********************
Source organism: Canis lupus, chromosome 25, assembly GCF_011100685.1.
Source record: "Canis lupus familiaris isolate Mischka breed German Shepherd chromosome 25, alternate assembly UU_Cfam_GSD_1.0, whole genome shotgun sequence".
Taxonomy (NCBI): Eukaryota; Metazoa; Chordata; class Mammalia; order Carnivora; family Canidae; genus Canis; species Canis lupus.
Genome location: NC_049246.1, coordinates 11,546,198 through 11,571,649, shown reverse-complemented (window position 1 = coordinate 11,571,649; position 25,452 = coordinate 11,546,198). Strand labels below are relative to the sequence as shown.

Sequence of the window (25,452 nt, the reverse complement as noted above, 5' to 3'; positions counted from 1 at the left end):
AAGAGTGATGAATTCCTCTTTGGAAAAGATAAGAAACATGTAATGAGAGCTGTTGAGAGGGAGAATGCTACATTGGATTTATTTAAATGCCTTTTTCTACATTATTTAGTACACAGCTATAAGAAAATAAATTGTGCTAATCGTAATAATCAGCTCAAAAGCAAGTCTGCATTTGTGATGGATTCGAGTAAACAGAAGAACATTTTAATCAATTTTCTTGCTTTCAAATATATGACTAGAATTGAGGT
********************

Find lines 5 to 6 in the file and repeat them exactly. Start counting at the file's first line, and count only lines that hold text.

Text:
Sequence of the window (25,452 nt, the reverse complement as noted above, 5' to 3'; positions counted from 1 at the left end):
AAGAGTGATGAATTCCTCTTTGGAAAAGATAAGAAACATGTAATGAGAGCTGTTGAGAGGGAGAATGCTACATTGGATTTATTTAAATGCCTTTTTCTACATTATTTAGTACACAGCTATAAGAAAATAAATTGTGCTAATCGTAATAATCAGCTCAAAAGCAAGTCTGCATTTGTGATGGATTCGAGTAAACAGAAGAACATTTTAATCAATTTTCTTGCTTTCAAATATATGACTAGAATTGAGGT